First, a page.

The pursuit of economic growth, often at the expense of marginalized groups and the environment, is a major political issue that exposes the destructive consequences of globalization and the erosion of cultural identities that are always related to alternative models of work and engagement with the environment. This process of destruction and erosion is presented as inevitable, also because of imaginary external threats. The story of “The Three Little Pigs” is an example of this tendency. The aggressive wolf is the animal that represents a danger from outside the system, not from within. And we are supposed to feel the instinctive need to protect ourselves from this predatory outsider, mirroring the desire to find security and shelter in our homes. But aren’t even birds living in their birdhouses these days because of territory loss and urbanization?

In former nomadic countries and communities, critical political voices stress the importance of welcoming alternative models that prioritize indigenous knowledge, ecological sustainability, ethical resource management, and convivial ways of working. By fusing indigenous practices of mutual care, symbiosis, and regeneration, we can foster a “Gaian” ethic of sustainable labor: one that recognizes and values the interconnectedness of diverse worlds. Achieving this requires the cultivation of transnational alliances that challenge the dominant paradigm of modernity and address the consequences of xenophobic policies that have left many communities in liminal conditions. In the relentless pursuit of hypermodernity, it is important to pause and consider the integration of indigenous perspectives. From such a stance, we can strive to develop a new relationship with our planet by recognizing and appreciating the value of all beings, things, and entities. This is a task we all must accomplish because, by reassessing our role as workers, it paves the way for sustainable climate production.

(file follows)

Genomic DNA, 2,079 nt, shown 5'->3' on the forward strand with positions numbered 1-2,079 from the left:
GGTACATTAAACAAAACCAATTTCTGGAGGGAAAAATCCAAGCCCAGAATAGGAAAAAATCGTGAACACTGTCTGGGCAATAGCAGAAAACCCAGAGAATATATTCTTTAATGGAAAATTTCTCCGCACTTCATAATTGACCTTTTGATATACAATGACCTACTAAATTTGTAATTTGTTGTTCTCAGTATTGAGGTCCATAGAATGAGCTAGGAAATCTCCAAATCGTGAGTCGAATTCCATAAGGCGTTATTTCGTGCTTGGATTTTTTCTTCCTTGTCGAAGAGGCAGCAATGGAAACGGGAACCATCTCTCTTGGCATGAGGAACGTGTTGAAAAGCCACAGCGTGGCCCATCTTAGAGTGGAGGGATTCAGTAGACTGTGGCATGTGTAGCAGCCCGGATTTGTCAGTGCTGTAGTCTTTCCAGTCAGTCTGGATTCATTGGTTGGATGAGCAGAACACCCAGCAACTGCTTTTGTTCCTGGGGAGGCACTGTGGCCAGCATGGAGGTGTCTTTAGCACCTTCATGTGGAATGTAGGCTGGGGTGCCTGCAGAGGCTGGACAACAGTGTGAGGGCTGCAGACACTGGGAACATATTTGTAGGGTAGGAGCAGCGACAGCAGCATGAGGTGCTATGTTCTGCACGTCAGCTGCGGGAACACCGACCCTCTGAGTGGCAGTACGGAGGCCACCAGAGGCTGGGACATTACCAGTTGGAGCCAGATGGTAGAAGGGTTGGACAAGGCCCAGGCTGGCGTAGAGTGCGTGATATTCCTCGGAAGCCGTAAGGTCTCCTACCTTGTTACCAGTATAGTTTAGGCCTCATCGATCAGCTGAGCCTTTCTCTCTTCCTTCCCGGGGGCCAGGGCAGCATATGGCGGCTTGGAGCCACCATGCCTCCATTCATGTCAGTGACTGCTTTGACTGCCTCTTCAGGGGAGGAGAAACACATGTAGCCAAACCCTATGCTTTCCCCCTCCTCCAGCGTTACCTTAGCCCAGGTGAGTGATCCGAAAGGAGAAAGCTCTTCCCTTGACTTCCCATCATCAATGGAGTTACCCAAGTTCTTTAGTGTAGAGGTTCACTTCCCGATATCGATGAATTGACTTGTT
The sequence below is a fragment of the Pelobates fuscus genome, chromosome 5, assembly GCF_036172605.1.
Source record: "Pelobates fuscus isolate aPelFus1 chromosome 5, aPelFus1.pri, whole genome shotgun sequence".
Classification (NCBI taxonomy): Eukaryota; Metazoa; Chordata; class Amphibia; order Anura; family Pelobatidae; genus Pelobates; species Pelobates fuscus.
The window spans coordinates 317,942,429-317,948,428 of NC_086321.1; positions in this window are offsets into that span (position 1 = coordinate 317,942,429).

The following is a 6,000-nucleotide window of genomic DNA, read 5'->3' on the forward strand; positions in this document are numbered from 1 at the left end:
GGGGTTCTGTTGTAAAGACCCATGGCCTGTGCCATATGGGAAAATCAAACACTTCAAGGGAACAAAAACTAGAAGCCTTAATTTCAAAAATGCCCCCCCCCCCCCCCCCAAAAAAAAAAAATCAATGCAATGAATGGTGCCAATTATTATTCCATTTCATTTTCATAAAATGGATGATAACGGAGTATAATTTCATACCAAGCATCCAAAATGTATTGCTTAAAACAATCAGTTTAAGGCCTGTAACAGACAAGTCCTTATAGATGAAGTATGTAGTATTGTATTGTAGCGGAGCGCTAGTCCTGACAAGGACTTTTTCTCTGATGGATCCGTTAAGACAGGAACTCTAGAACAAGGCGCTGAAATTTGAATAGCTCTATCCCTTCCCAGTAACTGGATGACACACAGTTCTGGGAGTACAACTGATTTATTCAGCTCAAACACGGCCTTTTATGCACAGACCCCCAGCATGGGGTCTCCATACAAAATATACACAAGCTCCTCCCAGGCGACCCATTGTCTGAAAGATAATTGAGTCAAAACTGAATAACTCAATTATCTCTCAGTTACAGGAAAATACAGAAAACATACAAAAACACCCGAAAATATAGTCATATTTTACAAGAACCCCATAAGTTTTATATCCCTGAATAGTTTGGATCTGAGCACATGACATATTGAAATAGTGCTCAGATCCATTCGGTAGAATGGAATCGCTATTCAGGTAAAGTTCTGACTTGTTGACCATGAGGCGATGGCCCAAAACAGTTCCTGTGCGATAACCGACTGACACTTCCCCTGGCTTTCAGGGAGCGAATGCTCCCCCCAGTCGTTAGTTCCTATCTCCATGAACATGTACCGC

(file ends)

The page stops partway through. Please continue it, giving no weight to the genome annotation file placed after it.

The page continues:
Editor’s note: This article is a contribution to the Berliner Gazette’s “Allied Grounds” text series; the German version can be found here. For more content, visit the “Allied Grounds” website. Take a look: